Put simply, development finance is often part of an alternative lender’s core business offering, as opposed to simply an add-on to a mass of other financial products. Certain types of development finance, such as self-build, can only be provided by a lender that is authorised and regulated by the Financial Conduct Authority.

The ideal information pack

  • Development Appraisal (cost breakdown)
  • A completed, asset & liability income, expenditure form (ALIE)
  • Borrowers net assets and liabilities
  • Who will be carrying out the build
  • Evidence to support the GDV
  • Developers borrowing track record
  • Developers track record of similar projects with examples of completed projects
  • Location /address
  • Planning permissions
  • What is being developed i.ee number/type of houses or commercial units etc
  • Term required
  • Bank statements
  • A viable exit strategy, which must fit within the term of the loan (e.g. refinance and/or sales)
  • For less experienced developers the details of the project team behind them

Profitability

All lenders will require the project to be profitable with enough contingencies within the costs before agreeing to fund the project, generally speaking lenders look for a minimum of 20% profit.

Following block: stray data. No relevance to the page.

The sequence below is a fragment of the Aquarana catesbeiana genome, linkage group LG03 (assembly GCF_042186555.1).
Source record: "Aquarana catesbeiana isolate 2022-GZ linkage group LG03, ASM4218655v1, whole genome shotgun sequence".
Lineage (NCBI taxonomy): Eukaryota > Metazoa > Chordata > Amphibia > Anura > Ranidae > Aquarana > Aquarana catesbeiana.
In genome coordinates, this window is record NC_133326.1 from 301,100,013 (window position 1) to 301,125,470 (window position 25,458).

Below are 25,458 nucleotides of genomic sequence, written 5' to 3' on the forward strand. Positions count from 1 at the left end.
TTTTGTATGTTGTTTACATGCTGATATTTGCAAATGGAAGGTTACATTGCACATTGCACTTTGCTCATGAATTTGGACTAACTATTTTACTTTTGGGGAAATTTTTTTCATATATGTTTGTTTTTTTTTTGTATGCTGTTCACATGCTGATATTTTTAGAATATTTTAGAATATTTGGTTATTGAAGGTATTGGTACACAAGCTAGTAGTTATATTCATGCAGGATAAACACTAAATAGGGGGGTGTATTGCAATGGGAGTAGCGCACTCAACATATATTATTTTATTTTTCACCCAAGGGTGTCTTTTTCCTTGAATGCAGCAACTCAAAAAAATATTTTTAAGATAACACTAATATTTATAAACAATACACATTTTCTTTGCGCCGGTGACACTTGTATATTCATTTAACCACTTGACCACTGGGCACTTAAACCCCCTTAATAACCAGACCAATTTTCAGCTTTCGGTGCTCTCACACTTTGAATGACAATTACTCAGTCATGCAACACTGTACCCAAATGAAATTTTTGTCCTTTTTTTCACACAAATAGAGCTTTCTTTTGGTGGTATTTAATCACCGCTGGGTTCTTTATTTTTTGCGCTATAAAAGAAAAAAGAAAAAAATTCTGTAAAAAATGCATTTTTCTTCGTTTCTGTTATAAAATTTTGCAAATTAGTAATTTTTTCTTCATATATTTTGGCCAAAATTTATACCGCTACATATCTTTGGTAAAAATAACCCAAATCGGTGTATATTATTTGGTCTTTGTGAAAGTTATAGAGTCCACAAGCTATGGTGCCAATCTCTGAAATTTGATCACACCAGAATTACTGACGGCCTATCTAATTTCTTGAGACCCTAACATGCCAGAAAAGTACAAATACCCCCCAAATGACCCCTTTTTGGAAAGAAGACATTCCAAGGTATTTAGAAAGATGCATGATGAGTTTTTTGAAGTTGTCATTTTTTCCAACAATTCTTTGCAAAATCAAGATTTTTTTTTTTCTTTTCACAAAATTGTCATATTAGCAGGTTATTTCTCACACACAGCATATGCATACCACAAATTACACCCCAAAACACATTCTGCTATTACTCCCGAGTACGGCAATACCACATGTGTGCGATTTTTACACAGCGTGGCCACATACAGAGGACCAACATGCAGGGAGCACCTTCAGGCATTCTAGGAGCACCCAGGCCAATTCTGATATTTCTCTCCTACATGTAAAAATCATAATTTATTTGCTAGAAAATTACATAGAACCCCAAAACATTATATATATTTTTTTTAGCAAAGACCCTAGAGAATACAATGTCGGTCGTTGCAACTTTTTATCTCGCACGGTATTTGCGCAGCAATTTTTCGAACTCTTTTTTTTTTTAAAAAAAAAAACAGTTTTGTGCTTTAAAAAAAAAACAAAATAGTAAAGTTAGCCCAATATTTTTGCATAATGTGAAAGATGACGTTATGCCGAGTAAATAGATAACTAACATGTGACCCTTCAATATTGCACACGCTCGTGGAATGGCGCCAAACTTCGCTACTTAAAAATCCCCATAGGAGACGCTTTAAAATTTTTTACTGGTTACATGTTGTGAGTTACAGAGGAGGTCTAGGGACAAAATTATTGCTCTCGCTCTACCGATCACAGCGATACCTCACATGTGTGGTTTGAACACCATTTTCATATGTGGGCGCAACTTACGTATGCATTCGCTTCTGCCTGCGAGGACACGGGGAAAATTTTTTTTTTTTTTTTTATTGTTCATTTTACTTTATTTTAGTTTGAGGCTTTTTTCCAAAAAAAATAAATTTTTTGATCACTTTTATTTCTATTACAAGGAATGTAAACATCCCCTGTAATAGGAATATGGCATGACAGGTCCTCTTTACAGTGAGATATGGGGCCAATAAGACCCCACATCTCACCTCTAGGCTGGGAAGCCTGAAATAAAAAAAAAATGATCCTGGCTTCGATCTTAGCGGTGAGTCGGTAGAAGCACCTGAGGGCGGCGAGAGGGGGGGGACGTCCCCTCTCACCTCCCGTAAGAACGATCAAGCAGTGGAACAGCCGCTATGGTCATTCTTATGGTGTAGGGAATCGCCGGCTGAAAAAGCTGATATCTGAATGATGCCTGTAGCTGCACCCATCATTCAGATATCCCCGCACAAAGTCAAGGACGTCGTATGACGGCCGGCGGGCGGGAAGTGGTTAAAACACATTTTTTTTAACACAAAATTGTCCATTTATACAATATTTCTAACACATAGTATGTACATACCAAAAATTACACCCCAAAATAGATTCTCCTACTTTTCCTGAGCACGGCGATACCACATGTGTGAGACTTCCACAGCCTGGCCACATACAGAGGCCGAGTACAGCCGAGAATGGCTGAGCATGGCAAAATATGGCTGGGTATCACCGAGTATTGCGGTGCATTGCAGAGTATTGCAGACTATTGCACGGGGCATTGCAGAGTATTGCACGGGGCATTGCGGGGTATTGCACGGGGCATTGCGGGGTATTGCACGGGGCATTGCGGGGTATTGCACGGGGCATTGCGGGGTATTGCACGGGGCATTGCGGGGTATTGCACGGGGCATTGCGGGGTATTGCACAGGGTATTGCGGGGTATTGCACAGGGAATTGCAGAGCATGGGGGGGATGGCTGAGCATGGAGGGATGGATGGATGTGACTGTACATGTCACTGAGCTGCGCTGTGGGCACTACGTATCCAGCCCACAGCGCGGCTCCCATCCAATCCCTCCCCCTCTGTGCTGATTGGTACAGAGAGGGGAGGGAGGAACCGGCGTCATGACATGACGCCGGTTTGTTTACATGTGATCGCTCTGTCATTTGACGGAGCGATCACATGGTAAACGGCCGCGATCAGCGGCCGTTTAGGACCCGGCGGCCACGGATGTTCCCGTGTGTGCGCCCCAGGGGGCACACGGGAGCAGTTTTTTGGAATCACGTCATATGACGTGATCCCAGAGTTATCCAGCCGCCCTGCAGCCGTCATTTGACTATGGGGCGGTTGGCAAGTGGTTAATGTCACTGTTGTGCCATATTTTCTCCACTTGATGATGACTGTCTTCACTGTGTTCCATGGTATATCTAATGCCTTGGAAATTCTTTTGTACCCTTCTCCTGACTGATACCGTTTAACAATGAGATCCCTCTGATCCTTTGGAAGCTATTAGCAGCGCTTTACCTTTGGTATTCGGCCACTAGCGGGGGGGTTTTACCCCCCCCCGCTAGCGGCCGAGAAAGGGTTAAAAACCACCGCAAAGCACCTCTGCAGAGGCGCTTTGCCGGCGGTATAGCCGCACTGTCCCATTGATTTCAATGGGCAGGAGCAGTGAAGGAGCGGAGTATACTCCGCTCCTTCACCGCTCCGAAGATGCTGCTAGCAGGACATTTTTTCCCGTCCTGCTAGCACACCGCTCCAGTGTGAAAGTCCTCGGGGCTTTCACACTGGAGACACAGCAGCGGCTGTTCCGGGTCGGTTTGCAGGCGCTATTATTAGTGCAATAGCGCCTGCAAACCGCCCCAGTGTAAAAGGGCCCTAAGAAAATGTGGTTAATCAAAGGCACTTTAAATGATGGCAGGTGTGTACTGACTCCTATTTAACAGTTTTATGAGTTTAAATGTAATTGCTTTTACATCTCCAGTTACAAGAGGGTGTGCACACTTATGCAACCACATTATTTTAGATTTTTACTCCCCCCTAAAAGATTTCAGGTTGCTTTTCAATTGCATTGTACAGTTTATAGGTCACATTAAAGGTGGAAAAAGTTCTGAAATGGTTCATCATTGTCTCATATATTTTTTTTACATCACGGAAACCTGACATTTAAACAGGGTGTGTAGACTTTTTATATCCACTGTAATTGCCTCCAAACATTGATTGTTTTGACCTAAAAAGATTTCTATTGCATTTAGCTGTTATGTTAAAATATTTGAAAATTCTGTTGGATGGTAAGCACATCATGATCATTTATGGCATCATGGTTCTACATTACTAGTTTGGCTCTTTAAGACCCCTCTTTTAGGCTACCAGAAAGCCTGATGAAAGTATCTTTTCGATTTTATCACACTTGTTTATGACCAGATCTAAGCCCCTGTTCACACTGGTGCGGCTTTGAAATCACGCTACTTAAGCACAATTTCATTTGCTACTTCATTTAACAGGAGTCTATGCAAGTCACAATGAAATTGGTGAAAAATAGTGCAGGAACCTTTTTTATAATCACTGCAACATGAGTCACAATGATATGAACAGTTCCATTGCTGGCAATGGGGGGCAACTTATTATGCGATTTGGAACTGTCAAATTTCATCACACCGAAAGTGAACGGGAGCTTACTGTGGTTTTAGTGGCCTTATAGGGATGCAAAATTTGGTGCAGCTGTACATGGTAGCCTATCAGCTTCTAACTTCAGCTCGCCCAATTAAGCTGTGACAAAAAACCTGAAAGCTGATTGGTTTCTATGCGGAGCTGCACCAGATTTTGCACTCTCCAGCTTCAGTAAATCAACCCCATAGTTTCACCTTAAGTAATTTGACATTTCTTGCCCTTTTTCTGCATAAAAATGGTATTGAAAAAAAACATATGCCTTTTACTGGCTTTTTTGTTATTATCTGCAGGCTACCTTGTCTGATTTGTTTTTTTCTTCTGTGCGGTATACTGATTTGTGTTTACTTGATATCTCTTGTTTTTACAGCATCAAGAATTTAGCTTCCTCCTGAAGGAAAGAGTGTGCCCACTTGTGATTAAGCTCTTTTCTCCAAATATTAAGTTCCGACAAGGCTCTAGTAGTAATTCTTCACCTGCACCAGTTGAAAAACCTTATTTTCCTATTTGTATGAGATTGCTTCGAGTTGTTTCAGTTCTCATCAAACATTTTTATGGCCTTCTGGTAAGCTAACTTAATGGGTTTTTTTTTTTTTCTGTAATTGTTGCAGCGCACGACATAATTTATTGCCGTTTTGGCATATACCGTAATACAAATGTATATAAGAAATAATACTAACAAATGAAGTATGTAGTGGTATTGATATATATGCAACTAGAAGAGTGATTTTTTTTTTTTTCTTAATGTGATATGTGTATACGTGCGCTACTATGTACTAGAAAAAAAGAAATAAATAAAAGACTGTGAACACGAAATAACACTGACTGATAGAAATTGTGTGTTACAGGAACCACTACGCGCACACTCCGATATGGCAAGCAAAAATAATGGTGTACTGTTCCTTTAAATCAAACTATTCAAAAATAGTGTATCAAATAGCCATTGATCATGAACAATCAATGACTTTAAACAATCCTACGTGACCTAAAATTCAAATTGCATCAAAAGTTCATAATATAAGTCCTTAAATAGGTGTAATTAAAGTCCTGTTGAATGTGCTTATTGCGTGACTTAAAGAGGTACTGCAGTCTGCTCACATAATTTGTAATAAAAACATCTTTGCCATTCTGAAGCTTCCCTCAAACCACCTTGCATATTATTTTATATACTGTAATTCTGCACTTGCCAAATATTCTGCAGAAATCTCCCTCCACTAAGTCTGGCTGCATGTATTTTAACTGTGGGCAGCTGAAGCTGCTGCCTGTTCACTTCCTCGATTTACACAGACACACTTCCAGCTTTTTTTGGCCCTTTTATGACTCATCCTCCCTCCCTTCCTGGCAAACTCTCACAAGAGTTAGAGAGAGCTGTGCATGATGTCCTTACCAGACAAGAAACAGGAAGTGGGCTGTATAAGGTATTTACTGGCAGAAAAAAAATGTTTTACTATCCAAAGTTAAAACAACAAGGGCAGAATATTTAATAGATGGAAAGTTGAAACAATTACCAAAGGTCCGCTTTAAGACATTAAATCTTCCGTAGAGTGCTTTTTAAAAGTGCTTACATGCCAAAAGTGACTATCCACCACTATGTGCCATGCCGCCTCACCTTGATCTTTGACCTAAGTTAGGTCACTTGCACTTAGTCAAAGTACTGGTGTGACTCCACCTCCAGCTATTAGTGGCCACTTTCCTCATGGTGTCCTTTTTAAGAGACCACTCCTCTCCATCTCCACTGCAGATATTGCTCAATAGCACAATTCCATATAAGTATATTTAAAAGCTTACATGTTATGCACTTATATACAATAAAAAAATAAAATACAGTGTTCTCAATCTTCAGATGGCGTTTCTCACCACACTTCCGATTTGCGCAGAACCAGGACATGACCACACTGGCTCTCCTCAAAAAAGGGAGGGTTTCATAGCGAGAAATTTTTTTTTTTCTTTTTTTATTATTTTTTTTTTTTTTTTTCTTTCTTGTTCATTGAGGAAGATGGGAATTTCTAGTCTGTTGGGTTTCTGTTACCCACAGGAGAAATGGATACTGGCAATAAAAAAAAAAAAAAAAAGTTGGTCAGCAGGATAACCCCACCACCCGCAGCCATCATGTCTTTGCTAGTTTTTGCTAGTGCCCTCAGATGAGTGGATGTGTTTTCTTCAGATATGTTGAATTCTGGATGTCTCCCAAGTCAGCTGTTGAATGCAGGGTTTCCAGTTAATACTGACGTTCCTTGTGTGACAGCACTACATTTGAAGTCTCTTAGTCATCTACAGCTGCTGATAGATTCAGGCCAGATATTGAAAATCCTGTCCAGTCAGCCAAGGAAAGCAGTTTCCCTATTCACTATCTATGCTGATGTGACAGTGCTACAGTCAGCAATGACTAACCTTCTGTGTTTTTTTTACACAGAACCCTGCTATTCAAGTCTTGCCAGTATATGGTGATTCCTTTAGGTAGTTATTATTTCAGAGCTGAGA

Credit to ‘Affirmative Finance’ for their Development Profit Calculator.

Drawdowns

Most lenders will normally require that its loan-to-value (LTV) ratio will not be above a certain percentage – e.g. 70%. The LTV ratio is the amount of debt secured against a property, divided by the value of the property at a particular point in time, multiplied by 100 (debt/value x 100).

For example, if your client takes out £250,000 of development finance to fund 100% of a self-build project, the lender will break the process down so that your client receives the funds in several stages – perhaps five stages of £50,000.

Before each stage of the finance is released to your client, the lender will normally arrange for a surveyor to re-inspect the progress of the project. The offer letter should state this clearly and refer to the cost of the re-inspections.

Receiving finance in stages gives both your client and the lender more security. If the client were given all the funds at once but there was a delay with the project, your client would still have to pay the interest on the entire loan. Instead, they should only pay interest on the monies actually drawn down. As the lender is effectively funding the project in arrears, the developer will need to be in a position to leverage credit terms or to have cash to operate as a float.

Repayment

Development finance is a flexible borrowing option, so most lenders offer between 12 and 30 month repayment terms, and normally there is no minimum term.

If you are building more than one unit (e.g. five houses), discuss with your lender – before entering into the contract – how your client will repay the loan in various stages (known as part redemptions). This is important, as it is unlikely that you would refinance and/or sell all five houses on the same day, so you will need to make sure that the lender will work with you to release single houses from its security when the time comes.